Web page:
An activist tries to employ confrontational techniques, e.g. hunger strikes and protests. On the other hand, advocacy tries to facilitate by bridging the gap between the victim and the state regarding information exchange and how the state thinks towards the victim. 

Claim vs Build and maintain

Activism involves claiming innocence and the right to justice. Advocacy works on building trusting relationships with the victim and government officials. Also

Advocacy vs Activism: Comparison Chart


Activism and advocacy both work on different approaches to bring about change in society. Advocate tries to work in the system for effective change while persuading government officials and negotiating with them. On the other hand, Activists are more inclined towards rigorous actions, i.e. protests, rallies, marches, and civil disobedience movements. Advocacy is considered a more effective way, especially when working with government officials. Each approach has its advantages and disadvantages, and eventually, it depends on the situation as to which approach will be successful. 


What is the similarity between advocacy and activism?

Advocacy and activism work on the same phenomenon of bringing about change in society. The activists and advocates try to reform society and mobilize different international and national organizations towards an interest.

What is the difference between advocacy and advocate?

Advocacy is using one’s influence on behalf of others on the causes close to his heart. An advocate is a person who works on the principles of advocacy and speaks for others.

What is activism?

Activism is about taking concrete actions for social or human rights movements. These actions include protests, rallies, marches, and hunger strikes.

What is an example of advocacy?

Advocacy organizations have a broader range of objectives towards a specific goal on which most of their campaigns work to fulfill them. For example, environmental conservation advocacy groups focus on some key elements of legislation that are conserved with environmental protection. Along with that, advocacy groups run campaigns to bring awareness to the public about environmental sustainability.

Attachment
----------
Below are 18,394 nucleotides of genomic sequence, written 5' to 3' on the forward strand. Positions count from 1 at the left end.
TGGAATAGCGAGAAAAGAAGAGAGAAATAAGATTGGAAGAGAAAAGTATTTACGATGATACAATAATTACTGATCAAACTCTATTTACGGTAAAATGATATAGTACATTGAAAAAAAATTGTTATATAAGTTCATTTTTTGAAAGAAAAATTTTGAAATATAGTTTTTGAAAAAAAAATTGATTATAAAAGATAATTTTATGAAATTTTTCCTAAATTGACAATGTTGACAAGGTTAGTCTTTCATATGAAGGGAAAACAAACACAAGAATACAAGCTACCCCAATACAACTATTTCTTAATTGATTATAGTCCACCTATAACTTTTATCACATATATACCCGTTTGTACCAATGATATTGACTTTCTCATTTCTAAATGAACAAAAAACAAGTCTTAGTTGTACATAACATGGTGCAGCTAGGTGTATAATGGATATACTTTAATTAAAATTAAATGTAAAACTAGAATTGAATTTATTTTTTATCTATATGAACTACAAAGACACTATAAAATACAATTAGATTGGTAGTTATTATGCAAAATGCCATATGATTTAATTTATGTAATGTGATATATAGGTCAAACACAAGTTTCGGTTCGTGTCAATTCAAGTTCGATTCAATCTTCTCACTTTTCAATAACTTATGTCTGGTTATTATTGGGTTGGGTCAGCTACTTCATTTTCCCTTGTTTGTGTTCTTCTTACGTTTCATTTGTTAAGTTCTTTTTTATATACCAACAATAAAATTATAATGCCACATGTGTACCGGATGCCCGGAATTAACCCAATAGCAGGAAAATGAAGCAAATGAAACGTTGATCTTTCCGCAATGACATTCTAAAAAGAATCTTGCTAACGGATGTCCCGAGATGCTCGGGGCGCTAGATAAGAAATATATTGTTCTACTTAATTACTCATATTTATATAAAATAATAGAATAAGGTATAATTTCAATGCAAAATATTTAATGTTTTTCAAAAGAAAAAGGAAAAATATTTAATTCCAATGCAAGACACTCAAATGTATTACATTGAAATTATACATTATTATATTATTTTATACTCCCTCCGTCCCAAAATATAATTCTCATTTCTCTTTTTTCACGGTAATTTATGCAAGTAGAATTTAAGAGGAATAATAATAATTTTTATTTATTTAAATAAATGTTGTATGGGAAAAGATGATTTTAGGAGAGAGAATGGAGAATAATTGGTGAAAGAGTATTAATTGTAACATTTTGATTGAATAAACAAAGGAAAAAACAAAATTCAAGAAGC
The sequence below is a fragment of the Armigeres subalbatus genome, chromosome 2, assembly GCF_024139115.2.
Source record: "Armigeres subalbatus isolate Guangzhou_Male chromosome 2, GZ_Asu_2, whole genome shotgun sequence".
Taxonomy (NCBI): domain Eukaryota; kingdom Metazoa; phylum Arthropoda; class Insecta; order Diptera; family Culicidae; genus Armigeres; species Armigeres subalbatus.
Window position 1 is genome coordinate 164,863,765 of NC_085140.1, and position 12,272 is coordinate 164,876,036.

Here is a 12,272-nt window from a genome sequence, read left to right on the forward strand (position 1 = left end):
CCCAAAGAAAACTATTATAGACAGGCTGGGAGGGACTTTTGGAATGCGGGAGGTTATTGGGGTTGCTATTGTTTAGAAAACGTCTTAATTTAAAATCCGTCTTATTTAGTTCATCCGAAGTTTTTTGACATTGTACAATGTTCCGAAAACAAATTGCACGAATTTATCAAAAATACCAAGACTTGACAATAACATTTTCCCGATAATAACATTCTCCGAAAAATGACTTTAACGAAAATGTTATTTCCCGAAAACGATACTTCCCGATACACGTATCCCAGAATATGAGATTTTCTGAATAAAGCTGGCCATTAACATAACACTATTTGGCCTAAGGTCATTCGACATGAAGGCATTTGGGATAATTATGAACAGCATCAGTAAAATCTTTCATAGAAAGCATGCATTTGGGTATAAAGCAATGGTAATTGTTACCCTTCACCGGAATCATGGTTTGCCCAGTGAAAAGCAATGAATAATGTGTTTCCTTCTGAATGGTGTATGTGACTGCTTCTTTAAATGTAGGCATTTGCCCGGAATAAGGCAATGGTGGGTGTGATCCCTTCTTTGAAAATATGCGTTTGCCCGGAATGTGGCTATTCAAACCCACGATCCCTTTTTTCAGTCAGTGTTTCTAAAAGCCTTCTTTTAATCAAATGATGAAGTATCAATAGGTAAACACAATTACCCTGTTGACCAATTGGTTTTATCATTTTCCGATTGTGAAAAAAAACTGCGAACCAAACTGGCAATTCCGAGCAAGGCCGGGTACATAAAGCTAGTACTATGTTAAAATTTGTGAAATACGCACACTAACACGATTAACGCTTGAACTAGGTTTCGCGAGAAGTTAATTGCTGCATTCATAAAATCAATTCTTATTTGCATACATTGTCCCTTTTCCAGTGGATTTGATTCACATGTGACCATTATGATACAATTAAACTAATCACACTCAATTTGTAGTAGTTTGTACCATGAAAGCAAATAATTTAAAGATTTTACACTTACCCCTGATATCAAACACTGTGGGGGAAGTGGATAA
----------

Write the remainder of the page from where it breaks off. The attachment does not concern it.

What are the four levels of advocacy and activism?

There are four different levels on which every person who seeks to change the world through advocacy and activism works: 1) the personal level, 2) The family level, 3) The community level, 4) The world-population 

What are the main types of activism?

The main types of activism range from giving directions to the community via writing articles in a newspaper to demonstrative actions, i.e. protests, boycotts, strikes, marches, and rallies.

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References :

[0]Pezzullo, Phaedra C., and J. Robert Cox. Environmental Communication and the Public Sphere. Fourth ed., SAGE Publications, Inc, 2016.

[1]Gallagher, Janice. “The Last Mile Problem: Activists, Advocates, and the Struggle for Justice in Domestic Courts.” Comparative Political Studies, vol. 50, no. 12, 2017, pp. 1666–1698., https://doi.org/10.1177/0010414016688001.

[2]Aldred, Rachel. “Chapter 4 The Role of Advocacy and Activism.” Cycling and Sustainability, Emerald Group Publishing Limited, 2012, pp. 83–108.